Im Focus: Magnetic vortices: Two independent magnetic skyrmion phases discovered in a single material

For the first time a team of researchers have discovered two different phases of magnetic skyrmions in a single material. Physicists of the Technical Universities of Munich and Dresden and the University of Cologne can now better study and understand the properties of these magnetic structures, which are important for both basic research and applications.

Whirlpools are an everyday experience in a bath tub: When the water is drained a circular vortex is formed. Typically, such whirls are rather stable. Similar...

Im Focus: Breaking the bond: To take part or not?

Physicists working with Roland Wester at the University of Innsbruck have investigated if and how chemical reactions can be influenced by targeted vibrational excitation of the reactants. They were able to demonstrate that excitation with a laser beam does not affect the efficiency of a chemical exchange reaction and that the excited molecular group acts only as a spectator in the reaction.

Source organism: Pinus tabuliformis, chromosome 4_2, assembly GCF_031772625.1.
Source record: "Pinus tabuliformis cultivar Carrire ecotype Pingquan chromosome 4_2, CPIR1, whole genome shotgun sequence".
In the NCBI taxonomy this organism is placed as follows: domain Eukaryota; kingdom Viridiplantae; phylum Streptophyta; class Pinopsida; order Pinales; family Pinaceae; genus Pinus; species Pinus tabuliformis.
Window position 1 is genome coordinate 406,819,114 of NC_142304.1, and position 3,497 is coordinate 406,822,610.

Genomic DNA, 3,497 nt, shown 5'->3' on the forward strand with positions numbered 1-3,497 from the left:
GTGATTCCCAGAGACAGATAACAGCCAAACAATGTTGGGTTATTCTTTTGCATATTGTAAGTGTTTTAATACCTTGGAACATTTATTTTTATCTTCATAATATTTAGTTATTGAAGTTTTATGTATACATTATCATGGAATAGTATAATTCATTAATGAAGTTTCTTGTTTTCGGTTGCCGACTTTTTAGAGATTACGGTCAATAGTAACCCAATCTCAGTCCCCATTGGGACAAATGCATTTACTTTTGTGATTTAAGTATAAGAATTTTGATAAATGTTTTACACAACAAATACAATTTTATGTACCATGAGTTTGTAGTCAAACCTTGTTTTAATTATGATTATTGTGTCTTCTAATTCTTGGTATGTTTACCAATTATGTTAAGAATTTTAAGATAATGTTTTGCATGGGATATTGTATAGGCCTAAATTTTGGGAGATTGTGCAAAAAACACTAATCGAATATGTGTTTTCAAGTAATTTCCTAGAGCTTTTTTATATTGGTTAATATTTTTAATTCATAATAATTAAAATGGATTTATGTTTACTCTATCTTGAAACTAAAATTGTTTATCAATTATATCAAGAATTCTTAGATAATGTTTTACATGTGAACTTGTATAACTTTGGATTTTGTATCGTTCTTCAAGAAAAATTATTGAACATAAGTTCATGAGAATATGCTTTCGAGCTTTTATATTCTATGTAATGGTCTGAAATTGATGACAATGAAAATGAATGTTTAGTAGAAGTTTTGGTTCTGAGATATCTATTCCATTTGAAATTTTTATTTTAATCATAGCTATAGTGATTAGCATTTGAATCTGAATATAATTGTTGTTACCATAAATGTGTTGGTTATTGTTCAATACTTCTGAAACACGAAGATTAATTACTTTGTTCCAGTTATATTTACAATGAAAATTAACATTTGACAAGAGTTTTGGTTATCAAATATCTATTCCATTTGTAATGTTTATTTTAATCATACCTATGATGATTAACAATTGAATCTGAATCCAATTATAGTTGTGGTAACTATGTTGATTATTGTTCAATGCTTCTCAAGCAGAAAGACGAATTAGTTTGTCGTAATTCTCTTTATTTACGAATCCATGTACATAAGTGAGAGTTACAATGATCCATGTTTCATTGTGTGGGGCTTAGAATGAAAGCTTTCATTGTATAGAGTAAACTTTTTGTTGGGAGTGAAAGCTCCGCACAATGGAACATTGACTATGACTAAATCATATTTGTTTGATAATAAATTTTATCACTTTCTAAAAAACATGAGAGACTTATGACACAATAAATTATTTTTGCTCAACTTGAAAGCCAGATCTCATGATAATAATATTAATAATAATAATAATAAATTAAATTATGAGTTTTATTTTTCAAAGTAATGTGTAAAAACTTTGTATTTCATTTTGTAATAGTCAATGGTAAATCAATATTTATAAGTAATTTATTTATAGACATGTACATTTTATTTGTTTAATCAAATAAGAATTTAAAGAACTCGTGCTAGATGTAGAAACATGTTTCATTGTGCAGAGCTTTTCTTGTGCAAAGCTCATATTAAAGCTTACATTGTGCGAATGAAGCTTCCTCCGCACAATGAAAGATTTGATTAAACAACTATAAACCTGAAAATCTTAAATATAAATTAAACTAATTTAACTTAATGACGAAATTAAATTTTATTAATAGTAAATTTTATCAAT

A frequently used reaction in organic chemistry is nucleophilic substitution. It plays, for example, an important role in in the synthesis of new chemical...

Im Focus: New 2D Spectroscopy Methods

Optical spectroscopy allows investigating the energy structure and dynamic properties of complex quantum systems. Researchers from the University of Würzburg present two new approaches of coherent two-dimensional spectroscopy.

"Put an excitation into the system and observe how it evolves." According to physicist Professor Tobias Brixner, this is the credo of optical spectroscopy....